“I am very in tune with this idea about the enhancements program at the federal level. [Editor’s note: Some members of Congress have sought to eliminate funding for federal transportation enhancement activities. These include pedestrian and bicycle infrastructure and safety, scenic and historic highways, landscaping and scenic beautification, historic preservation, and environmental mitigation.] I can just tell you though that we have got to pay attention to walkable, livable communities …  I believe that the demographic shifts, the people who are 30 and younger in this country are looking for the kinds of places whether that’s big cities, suburbs or small towns—they’re going to have to compete against each other for the knowledge economy when we get out of the recession. And they’re going to be looking for places that are walkable, that have bike-sharing programs, that have public transportation. That doesn’t mean we should make ineffective investments but it does mean that part of the future is about these integrated systems that go everything from freight and freeway interchanges all the way down to ‘can I get two miles from home to work and can I get a bike or walk or take the bus.’ So, systems vs. projects: very important.”

Future of the Gas Tax

Corless: “The gas tax is on its last legs …If we wanted to we could raise the gas tax at the federal level. I know some states have done that. But if you look at the fuel economy standards in 10 or 15 years and figure out who’s paying the gas tax and who’s not, it’s unsustainable. So we’ve got to figure out a different way to pay … Personally I would put some of my money on a mileage fee, even though I know you poll on that now and it’s about less popular than Congress. But I do think that’s part of the solution.”

Federal Role in Transportation

Corless: “We just can’t rely on (the federal government) to create a sustained, formula-based source of transportation investment and funding … And that doesn’t mean that the feds won’t be involved in transportation. I believe they will be. I believe we’ll actually save the federal program. But it does mean that we’re going to have things like the TIFIA program (Transportation Infrastructure Finance and Innovation Act), where the feds are going to loan basically, they’re going to get into different financial instruments and more innovative financing techniques.”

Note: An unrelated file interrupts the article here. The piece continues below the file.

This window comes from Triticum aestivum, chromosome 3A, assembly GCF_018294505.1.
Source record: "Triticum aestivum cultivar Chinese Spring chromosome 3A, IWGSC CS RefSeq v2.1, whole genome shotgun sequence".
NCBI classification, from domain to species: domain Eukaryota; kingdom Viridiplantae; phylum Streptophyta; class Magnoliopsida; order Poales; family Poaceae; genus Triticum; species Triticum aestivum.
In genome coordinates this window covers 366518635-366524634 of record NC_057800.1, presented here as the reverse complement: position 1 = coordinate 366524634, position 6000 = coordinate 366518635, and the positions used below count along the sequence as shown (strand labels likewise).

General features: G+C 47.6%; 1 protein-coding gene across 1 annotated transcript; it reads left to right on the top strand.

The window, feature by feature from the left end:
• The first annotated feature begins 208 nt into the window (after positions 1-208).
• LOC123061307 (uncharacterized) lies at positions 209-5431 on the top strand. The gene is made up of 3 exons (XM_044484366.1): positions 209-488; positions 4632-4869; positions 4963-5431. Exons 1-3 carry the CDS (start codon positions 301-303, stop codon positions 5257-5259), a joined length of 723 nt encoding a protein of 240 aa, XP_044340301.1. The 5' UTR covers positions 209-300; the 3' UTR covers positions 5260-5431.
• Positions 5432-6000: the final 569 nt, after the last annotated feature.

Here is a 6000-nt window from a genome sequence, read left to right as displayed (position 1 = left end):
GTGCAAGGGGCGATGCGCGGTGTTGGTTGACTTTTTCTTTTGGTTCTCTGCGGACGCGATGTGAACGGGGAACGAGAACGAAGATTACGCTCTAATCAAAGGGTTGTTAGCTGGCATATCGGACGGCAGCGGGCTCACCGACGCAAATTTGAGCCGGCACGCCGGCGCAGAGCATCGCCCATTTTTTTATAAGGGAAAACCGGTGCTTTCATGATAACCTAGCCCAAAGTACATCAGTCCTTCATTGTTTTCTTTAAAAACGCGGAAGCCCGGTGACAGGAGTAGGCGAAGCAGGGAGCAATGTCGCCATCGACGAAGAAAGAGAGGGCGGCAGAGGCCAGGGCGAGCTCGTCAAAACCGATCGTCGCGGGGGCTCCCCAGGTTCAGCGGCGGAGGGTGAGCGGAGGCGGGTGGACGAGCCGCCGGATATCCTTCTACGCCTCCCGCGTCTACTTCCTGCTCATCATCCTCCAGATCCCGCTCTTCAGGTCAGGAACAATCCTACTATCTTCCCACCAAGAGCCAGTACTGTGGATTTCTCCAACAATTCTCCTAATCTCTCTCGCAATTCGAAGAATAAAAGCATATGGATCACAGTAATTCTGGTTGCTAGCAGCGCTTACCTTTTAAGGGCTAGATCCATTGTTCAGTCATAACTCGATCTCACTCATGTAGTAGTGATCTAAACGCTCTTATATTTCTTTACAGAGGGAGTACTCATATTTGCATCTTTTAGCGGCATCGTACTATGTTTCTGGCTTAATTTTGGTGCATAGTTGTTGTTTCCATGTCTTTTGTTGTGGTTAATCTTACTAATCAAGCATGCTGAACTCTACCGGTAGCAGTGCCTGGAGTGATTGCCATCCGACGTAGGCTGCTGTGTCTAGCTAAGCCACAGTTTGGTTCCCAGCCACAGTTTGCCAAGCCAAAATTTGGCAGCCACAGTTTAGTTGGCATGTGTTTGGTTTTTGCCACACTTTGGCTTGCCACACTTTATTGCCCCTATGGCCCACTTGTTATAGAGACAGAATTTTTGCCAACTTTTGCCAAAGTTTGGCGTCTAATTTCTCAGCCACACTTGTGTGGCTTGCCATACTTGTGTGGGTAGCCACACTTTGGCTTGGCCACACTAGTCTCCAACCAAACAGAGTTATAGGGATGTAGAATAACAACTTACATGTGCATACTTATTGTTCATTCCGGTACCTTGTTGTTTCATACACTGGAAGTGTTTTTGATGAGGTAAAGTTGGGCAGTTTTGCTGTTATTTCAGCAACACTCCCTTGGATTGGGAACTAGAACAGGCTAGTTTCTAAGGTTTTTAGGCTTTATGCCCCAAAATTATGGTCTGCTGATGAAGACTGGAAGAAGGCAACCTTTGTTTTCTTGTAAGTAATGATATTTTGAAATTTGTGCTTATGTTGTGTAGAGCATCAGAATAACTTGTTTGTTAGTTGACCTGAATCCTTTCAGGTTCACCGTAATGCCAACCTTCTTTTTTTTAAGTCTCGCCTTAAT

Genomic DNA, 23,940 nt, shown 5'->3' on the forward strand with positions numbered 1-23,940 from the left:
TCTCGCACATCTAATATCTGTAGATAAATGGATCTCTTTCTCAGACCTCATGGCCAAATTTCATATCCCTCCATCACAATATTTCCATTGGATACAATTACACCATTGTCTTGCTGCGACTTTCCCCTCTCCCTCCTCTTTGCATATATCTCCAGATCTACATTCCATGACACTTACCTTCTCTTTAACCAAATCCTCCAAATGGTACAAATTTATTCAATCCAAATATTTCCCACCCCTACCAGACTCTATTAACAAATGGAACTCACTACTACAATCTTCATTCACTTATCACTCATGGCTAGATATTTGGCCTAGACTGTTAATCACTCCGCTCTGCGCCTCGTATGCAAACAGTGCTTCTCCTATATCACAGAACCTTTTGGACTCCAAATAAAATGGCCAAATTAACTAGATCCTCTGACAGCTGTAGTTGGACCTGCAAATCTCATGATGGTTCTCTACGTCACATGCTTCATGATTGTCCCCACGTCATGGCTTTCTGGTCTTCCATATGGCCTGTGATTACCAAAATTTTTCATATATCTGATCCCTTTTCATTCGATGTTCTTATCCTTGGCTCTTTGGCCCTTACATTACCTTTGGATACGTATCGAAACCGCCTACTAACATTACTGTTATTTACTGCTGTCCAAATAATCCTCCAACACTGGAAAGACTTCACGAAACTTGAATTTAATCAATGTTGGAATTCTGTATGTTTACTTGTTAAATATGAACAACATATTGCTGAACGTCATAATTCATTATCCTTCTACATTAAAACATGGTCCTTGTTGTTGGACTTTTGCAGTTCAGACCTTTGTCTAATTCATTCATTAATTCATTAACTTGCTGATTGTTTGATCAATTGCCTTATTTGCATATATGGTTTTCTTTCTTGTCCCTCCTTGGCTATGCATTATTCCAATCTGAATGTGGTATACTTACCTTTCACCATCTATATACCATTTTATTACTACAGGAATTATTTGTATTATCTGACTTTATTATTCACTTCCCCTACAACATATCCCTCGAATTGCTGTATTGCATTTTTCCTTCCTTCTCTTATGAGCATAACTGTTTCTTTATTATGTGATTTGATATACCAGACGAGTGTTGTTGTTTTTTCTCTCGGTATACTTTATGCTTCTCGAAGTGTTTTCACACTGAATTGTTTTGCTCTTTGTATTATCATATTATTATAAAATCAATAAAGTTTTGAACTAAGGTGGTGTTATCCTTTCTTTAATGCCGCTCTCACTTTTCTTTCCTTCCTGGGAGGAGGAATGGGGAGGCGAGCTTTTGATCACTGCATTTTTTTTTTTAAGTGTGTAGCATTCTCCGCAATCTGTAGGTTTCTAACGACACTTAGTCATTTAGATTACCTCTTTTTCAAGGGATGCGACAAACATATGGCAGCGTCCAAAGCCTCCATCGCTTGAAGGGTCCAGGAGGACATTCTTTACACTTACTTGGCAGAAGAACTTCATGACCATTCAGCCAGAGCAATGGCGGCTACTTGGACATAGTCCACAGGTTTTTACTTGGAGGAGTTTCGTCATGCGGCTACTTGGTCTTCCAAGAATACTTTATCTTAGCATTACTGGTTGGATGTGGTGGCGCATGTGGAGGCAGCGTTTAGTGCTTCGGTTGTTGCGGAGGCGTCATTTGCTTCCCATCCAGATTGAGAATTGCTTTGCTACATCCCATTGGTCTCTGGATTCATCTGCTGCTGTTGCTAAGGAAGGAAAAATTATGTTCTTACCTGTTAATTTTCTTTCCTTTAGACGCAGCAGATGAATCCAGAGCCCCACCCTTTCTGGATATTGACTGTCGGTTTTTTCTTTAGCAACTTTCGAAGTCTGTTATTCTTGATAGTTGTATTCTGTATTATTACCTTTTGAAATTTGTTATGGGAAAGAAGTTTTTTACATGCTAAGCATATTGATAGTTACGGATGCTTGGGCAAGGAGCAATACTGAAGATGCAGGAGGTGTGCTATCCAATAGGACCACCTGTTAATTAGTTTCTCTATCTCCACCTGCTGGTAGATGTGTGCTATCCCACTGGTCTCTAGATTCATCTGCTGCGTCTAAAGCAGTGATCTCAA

“I think when we talk about things like mass transit, we are going to be seeing things like … what we call value capture, which is looking at transit lines and understanding the increment of value we’re inferring around surrounding properties, the importance of the development of those properties to make those transit lines function, that we get jobs and housing and services. But capturing some of that increment that is conferred by that investment, whether that’s federal, state or through a regional sales tax, we have got to begin thinking in those more innovative ways. While that’s going to be turbulent over the next one, two, three, four years, I actually think there is opportunity in that turbulence.”

How State Legislators Can Sway Congress to Act

Corless: “I think it is really important right now … to have (members of Congress) really understand … what the federal investment means for your home state—the stuff that you understand and you know … We’ve got a lot of members of Congress who weren’t around for SAFETEA-LU. They have no idea. And one of the most effective things I’ve seen is people coming in, believe it or not, with their TIPs, their Transportation Improvement Programs, and highlighting in yellow marker all the things that have federal investment on them. Here are the things that have been built and here’s the things that could get built if we get a robust or at least a flat-funded federal transportation bill. That sounds simple. I can’t tell you how many people have actually been shocked, who are freshmen members of Congress or weren’t around for SAFETEA-LU—that as many projects … actually have that kind of federal investment. I think if you can translate that for folks whether here on Capitol Hill or by doing events and getting them to go out and see things and see projects back in your home districts, your home states. Have them get excited about it … It is an uphill climb trying to get members of Congress excited about this stuff. But they’re never going to get excited if they don’t actually believe that they’re going to leave a legacy. If they can’t do that through earmarks, they’ve got to do it basically through policies and programs and by not cutting the federal transportation investments.”